Most recently in our Sellable Business blog series, I’ve been dissecting the business characteristics that maximize or multiply our company’s resale value. Starting in episode #4, I’ve shown you how to master competitive advantage, make your business scalable, hire a great staff, and build a cash reserve to weather the business storms. Before leaping from our business’s growth phase into its exit phase, I want to talk to you about the personal side of your business’s sustainability – your personal sustainability: your physical well-being and how it affects your business’s value.
In Episode #2 of this series, I compared directing the course of your business to mapping out directions for a road trip. To know how to get from East Tennessee to Portland, Oregon, you must have a readable map or a reliable navigation system. You’ll also need to have alternate routes ready in case you run into construction, road closures, or other delays.
But mapping out directions only tells you how to get to Portland. It doesn’t guarantee you’ll get there. If you haven’t set aside enough cash reserve to pay for fuel, overnight stays, and food during your trip, your trip will end before you reach your destination. Likewise, if you haven’t prepared yourself for the 40 hour drive, you’ll wear out physically before you can finish the trip.
You have to anticipate the effects the long trip will have on the driver. You have to prepare your mind and body to withstand the monotonous sitting and seemingly endless driving. Maybe you plan to take the trip with others who can take turns driving with you. Or maybe you plan stops along the way to walk around flea markets or state parks to keep your circulation flowing. Perhaps you plan an extended stay at a vacation destination in between Tennessee and Oregon to rest your mind and your spirit. Whatever you do, you have to take care of yourself in order to reach the destination you’ve already mapped out.
Building a business is hard. Making a business sellable, or attractive on the market, is harder. Actually selling the business gets even hairier. It takes a lot of time and energy. Strength and resolve become more important than speed.
Your business’s survival, or its sustainability, is one thing. Your personal sustainability is another.Click to tweet
If you as a small business owner haven’t adequately prepared yourself for the grueling business journey, your physical body or mental stability could give out before your company does. If you want your business to survive trials and tribulations, don’t you want to make it to the finish line with your business?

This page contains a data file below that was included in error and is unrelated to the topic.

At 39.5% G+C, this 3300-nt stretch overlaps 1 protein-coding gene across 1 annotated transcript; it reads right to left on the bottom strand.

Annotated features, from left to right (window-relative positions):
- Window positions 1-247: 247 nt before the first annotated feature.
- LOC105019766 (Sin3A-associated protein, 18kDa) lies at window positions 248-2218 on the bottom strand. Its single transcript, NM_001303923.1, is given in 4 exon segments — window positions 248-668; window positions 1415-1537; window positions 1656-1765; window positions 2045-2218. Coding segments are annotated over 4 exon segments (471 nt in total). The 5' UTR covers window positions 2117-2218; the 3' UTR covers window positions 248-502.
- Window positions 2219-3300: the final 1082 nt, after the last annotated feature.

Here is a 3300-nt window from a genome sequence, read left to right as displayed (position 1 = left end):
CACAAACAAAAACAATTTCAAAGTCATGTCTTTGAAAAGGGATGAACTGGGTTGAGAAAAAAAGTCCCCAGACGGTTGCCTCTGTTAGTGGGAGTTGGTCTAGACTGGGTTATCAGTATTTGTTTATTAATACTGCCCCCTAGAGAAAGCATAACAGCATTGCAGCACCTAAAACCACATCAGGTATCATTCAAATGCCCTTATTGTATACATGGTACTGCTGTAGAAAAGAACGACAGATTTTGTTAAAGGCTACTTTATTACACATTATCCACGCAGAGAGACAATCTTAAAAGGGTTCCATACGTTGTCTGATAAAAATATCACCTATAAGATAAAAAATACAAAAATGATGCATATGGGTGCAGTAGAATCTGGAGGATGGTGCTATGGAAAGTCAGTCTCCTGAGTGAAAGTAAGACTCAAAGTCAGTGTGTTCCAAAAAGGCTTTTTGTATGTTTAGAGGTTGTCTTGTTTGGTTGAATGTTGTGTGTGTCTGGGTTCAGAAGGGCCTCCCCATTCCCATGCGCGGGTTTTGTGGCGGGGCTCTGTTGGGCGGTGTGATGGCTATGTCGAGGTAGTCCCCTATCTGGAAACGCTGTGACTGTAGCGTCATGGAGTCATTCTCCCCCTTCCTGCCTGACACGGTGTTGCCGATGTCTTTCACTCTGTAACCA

Your business’s survival, its sustainability, is one thing. Your personal sustainability is another.
We business owners are notorious for burning the candle at both ends. Typically, we spend 60, 70, and 80 hours a week working on our business. Since eating, sleeping, resting, and exercising don’t appear to contribute to our business’s immediate profitability or sustainability, we don’t make them priorities in our lives. Our personal welfare becomes the sacrifice on the altar of our business.
However, ignoring your needs will eventually lead to a crash within your business. Your physical body cannot sustain lack of sleep, poor diet, and constant energy consumption. When your physical body starts to break down, your mind will begin to lose its clarity and sustainability as well. With both physical and mental fatigue affecting your abilities, your business’s capability will struggle as well. How can you make logical decisions with no sleep or direct your team from a hospital bed?
Yes, spending time working on your business is important. However, spending time taking care of your physical health and mental well-being is equally important. As you make business plans, gather team members, and implement systems, you also need to plan time for yourself. Don’t just make a business plan; make a personal sustainability plan. Include time to:
Why not take a little bit of time over the next few months or year and invest in yourself? It really is that simple. If you are not sustainable personally, your business will never be sustainable. Your team will fall apart. Even your family could fall apart. I’ve seen it all throughout my years working with clients. I’ve seen business owners file for bankruptcy and divorce. They’ve been hospitalized or stricken with preventable diseases.
This post is just a gentle reminder to take care of yourself. In order to prepare your business for sale, you must take care of it and create value in it. To make it to the business sale alive and in good health, you have to be physically and emotionally prepared. In the next few episodes, we’ll be diving into some pretty intense instruction to prepare your business for its actual sale (starting with creating a vision statement). Be prepared.
Like I always say, life is hard. Life can be fun. Business is stressful. Money doesn’t have to be. Let’s continue to make our lives, at least, financially simple.